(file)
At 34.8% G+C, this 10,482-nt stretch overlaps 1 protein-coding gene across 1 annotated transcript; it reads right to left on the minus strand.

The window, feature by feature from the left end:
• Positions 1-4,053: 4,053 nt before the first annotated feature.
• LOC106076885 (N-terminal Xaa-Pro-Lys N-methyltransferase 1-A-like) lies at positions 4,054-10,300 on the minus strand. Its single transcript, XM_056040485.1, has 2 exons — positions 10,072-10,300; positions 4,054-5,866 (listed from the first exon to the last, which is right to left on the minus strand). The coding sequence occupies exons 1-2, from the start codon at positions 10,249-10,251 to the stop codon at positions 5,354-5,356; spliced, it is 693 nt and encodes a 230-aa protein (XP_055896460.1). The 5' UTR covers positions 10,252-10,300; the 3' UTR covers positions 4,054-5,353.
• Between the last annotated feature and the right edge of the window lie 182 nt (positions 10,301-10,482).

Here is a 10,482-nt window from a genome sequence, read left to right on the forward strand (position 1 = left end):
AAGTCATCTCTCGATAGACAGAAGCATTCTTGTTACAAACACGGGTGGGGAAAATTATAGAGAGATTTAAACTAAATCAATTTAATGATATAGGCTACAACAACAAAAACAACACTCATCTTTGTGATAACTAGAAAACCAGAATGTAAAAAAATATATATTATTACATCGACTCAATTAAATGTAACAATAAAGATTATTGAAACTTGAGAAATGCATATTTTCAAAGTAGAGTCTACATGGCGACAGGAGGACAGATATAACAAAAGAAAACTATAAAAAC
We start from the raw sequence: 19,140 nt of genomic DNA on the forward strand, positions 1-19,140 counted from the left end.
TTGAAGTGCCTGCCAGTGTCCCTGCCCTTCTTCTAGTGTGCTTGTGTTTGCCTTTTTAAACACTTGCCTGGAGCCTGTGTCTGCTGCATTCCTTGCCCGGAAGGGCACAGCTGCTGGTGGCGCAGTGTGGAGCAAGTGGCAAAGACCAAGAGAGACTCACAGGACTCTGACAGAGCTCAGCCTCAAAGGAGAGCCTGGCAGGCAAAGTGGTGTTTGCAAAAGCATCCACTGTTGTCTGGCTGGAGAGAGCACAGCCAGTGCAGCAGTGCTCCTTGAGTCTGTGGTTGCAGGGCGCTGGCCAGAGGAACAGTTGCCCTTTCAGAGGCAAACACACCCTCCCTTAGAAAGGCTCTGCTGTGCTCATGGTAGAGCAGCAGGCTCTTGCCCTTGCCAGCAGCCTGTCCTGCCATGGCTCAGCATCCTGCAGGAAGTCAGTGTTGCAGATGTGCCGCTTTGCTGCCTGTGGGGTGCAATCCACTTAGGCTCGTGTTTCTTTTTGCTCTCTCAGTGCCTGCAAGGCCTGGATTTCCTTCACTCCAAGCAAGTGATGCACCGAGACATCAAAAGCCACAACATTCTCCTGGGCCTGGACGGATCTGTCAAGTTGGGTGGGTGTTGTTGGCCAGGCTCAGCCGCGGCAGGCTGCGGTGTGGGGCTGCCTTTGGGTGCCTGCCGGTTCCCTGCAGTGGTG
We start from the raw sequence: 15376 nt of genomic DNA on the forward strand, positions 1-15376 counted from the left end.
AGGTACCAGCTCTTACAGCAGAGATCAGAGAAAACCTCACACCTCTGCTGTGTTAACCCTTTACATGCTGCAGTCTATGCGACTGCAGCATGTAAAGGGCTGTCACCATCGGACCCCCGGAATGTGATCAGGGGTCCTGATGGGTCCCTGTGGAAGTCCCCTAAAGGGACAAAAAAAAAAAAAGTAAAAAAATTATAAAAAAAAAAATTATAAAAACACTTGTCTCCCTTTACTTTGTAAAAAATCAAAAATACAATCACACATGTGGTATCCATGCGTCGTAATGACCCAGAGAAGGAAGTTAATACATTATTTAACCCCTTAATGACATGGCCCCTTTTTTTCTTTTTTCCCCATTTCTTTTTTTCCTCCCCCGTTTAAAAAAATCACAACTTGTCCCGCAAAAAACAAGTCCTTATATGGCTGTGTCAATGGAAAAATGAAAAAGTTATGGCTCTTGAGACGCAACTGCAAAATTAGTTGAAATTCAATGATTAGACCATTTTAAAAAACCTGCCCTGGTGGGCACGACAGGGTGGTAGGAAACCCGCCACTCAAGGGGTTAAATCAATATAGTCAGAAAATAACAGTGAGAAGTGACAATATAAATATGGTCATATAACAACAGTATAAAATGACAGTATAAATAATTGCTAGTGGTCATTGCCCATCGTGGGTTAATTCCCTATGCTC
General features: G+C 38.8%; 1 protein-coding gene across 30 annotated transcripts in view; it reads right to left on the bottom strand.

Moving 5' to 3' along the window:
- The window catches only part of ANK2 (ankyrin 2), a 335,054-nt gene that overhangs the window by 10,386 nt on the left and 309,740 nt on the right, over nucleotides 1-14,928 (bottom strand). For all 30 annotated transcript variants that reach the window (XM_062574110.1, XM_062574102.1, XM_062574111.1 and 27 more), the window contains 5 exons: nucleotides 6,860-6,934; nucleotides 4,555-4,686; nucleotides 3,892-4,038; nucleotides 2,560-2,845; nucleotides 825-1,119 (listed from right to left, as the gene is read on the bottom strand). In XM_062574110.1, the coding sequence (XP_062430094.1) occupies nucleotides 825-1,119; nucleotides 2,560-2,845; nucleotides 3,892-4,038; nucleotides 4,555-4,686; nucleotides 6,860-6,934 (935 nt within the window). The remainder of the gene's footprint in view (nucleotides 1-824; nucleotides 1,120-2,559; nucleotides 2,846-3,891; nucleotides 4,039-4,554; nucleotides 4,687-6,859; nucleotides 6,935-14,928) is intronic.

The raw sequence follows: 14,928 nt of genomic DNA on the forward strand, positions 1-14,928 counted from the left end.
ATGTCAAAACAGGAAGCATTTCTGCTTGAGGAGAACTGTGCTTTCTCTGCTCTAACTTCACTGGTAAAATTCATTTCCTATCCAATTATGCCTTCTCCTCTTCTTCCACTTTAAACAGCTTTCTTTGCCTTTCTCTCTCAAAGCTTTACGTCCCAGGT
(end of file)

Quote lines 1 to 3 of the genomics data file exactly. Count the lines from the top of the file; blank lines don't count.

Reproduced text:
At 34.8% G+C, this 10,482-nt stretch overlaps 1 protein-coding gene across 1 annotated transcript; it reads right to left on the minus strand.

The window, feature by feature from the left end:
• Positions 1-4,053: 4,053 nt before the first annotated feature.